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Qatar is an oil-rich country bordering on Saudi Arabia and located on a peninsula extending into the Persian Gulf. It was under British protection until 1971 and chose not to join the United Arab Emirates. Qatar has been dominated by the Al-Thani family for nearly 150 years and recently the leader has implemented reforms which included allowing women to vote and hold office. [1] [2]

The population is less than three-quarters million and foreigners outnumber natives, due in part to work in the construction industry. [2]


The BBC says of the country's media:

The launch of Al-Jazeera TV in 1997 raised the profile of Qatari television internationally. The station is outspoken on issues traditionally deemed as very sensitive in the Arab world. However, it is careful not to criticise Qatar itself and some of its close Gulf allies, specifically Saudi Arabia.
The rest of the Qatari broadcast media are state-controlled. Leading dailies have links to the royal family and other notables. Qatar formally lifted censorship of the media in 1995 and since then the press has been essentially free from government interference. However, social and political constraints make self-censorship commonplace.[2]

U.S. military base in Qatar

The Al Udeid U.S. military base, which is near the capital city of Doha, continues to be expanded since the scaling down of the U.S. base near Riyadh, Saudi Arabia. The expansion began in 2003 to accomodate the increasing U.S. Air Force and Army presence in Qatar. The U.S. and Qatar conduct military exercises together and as of May 2007, are negotiating a major arms deal. [3]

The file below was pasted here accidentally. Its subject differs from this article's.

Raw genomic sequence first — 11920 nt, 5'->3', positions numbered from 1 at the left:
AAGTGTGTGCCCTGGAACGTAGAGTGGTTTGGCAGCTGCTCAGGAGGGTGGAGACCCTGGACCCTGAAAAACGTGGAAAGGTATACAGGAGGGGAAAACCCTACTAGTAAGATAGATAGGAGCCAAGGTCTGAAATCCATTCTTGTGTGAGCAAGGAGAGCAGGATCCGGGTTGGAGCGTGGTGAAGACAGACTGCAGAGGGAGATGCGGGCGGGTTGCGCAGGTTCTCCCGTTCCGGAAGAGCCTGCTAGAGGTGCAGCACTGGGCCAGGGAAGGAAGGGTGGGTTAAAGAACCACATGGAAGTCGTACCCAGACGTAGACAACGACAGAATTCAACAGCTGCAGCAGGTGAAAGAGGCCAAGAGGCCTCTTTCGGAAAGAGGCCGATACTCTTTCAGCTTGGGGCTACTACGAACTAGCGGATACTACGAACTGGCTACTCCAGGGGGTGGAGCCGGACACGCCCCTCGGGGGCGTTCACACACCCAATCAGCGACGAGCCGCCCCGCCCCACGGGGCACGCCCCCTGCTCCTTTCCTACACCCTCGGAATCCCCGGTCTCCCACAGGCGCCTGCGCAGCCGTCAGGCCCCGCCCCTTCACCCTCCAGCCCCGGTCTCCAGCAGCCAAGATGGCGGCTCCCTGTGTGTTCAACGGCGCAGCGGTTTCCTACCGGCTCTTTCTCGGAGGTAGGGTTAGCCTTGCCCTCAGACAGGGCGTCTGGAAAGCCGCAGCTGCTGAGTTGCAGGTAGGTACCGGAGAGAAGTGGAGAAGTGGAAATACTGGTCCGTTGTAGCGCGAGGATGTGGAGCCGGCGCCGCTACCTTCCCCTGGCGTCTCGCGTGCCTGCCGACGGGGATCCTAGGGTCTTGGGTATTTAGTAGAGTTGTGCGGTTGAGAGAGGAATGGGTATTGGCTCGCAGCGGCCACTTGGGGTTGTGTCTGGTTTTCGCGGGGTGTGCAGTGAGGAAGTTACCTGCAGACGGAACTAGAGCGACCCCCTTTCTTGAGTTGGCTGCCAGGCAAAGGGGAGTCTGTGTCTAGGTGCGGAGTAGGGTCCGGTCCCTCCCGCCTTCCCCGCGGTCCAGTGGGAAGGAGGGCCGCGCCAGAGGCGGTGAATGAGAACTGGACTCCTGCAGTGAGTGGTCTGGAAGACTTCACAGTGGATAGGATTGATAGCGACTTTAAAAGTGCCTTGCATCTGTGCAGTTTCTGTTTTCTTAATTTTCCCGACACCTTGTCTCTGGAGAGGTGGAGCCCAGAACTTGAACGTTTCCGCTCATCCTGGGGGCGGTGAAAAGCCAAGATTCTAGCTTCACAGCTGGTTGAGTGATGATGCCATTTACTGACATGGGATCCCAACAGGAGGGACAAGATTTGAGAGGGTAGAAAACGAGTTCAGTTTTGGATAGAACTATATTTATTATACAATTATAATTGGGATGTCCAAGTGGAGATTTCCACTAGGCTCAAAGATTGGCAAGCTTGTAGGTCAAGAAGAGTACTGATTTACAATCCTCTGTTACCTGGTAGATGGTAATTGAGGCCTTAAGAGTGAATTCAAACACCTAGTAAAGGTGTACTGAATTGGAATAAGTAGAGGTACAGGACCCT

In 2003, the U.S. began closing down its Prince Sultan Air Base near Riyadh, Saudi Arabia because of unease with having such a large American base in the country. The New York Times reported, "Senior Bush administration officials sought to emphasize that shifting the location of the command center should not be interpreted as an indication that the United States was ending its military relationship with Saudi Arabia, which has involved efforts to train Saudi forces, as well as the use of Saudi air bases.

"The United States is not planning to abandon the sophisticated air command center it opened at the Prince Sultan base in Saudi Arabia less than two years ago. General Renuart said the air command center in Saudi Arabia would probably go into warm status. The military plans to use it to oversee military exercises, and it could be reactivated in a crisis." [4]



Related SourceWatch articles


  1. Qatar, National Geographic, accessed January 2008.
  2. 2.0 2.1 2.2 Country profile: Qatar, BBC, accessed January 2008.
  3. "U.S. expands air force base in Qatar", World, May 1, 2007.
  4. Michael Gordon with Eric Schmitt, "U.S. Will Move Air Operations To Qatar Base", New York Times, April 28, 2003.

External articles

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